Walkman also marked a new venture for the band as all three members of Bad Bad Hats contributed to the album in some form. “This was the first record where Chris, Con and I as a trio fully collaborated on the entire album,” says Alexander. “What I love about this album is that I can hear all of our ‘voices’ in the songs.”

Alexander was also inspired to experiment with her songwriting after touring with other bands. “I wanted to write some more upbeat rock songs since we have been touring with the Beths and Ratboys, and I loved their energy on stage,” says Alexander. “There’s a lot more of that energy on Walkman.”

One listen to Walkman and you can see the energy and experimentation in action, and it’s shown on the song “Milky Way.”

“I really wanted to write a song with a guitar-riff hook, and I had an idea for the chorus line about throwing out half a Milky Way,” says Alexander. “I thought it would be a nice metaphor for both how in old age I cannot finish a whole candy bar and a metaphor to not take for granted small, sweet, adventurous moments in life.”

Alexander also puts her English degree to use with creative songwriting on “Detroit Basketball,” a song partially inspired by Bergen County-based band the Front Bottoms.

“The first line I wrote was the second verse—‘threw a party and cried in the kitchen’—and I really liked that line. And I liked ‘position/kitchen,’ and I slant-rhymed. So I started to make a list of words that rhymed and Pistons came up, and I was like, ‘Oh, Detroit Pistons.’ It reminded me of the time we went on tour with the Front Bottoms, and the Front Bottoms went to a Pistons game the night before, and the next day they kept on saying this cheer ‘Detroit Basketball,’ and when I saw Pistons in the song I decided to name the song ‘Detroit Basketball.’”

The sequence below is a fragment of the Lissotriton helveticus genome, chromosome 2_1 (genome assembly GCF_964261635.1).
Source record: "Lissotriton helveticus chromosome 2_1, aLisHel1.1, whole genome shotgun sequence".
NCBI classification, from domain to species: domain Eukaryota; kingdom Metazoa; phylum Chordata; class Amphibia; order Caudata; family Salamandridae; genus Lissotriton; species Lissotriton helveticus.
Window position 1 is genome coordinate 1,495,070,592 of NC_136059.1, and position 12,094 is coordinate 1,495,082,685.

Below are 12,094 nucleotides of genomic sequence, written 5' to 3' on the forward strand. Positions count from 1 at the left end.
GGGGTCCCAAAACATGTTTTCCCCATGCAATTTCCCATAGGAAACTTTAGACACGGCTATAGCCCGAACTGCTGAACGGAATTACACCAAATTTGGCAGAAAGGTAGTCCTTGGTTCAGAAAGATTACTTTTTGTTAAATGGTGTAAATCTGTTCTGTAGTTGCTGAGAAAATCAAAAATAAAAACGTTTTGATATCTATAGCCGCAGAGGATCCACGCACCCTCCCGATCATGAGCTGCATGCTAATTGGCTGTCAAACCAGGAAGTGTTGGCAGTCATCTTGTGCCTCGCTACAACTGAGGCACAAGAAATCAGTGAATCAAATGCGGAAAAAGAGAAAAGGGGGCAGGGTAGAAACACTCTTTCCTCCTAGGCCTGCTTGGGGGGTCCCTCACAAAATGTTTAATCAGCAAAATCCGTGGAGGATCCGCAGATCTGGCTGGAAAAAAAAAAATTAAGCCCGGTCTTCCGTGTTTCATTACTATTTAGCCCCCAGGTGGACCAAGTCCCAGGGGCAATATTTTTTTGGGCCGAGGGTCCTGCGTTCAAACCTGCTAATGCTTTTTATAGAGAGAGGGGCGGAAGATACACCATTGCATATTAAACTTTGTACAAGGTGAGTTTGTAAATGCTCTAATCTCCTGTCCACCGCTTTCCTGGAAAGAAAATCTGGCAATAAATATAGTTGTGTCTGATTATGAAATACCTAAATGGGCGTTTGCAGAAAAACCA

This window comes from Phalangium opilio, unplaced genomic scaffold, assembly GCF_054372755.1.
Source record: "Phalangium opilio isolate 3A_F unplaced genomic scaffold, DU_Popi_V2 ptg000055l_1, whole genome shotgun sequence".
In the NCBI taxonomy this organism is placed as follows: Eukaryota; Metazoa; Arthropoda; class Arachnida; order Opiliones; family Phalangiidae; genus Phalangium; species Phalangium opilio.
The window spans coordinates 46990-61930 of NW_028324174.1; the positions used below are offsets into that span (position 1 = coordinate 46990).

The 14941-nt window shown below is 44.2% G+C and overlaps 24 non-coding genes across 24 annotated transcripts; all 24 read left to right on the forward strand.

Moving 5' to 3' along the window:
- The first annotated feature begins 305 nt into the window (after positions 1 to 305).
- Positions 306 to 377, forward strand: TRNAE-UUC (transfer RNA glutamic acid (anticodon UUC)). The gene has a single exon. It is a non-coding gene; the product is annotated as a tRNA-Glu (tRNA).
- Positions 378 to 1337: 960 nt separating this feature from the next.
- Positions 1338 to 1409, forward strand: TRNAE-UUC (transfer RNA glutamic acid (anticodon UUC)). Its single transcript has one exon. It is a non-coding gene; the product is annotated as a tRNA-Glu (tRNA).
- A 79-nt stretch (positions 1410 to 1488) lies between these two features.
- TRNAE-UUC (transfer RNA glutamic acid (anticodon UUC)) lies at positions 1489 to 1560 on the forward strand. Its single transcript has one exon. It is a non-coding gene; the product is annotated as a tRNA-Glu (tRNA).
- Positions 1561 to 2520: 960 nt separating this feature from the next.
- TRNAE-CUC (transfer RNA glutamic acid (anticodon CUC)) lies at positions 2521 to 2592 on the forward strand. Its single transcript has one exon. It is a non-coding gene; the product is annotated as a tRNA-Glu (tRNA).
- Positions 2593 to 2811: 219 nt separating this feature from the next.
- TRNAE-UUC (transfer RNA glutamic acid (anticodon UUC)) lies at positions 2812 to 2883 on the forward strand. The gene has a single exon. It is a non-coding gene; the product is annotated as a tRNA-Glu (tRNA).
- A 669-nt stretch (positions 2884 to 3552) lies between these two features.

Bad Bad Hats fans can check out “Detroit Basketball” and more when the band comes to Asbury Park on October 26 with a show at the Saint. Even though Alexander grew up in the South, and cut her bones musically in the Twin Cities, she looks forward to playing in Asbury Park.

“Asbury Park has been our zone,” says Alexander. “We love walking on the boardwalk, and going to Cafe Volan and getting coffee.”

The Garden State also holds two major music memories for her: Asbury Park is where the Bad Bad Hats met the Front Bottoms for the first time, and were invited to tour with them. “They were like, ‘We’re in a band called the Front Bottoms,’ and I was like, ‘Cool, I will look them up,’ and I looked them up, and I was like, ‘Oh my gosh.’”

The other big NJ musical memory? Seeing the Spice Girls at the Prudential Center in Newark. “They did a tour when I was in high school and I jumped at the chance to get tickets. I ended up seeing them in Newark when I was 18, and it was incredible.”

Bad Bad Hats will be playing at the Saint in Asbury Park on October 26 with Fake Pockets. Ticket information can be found here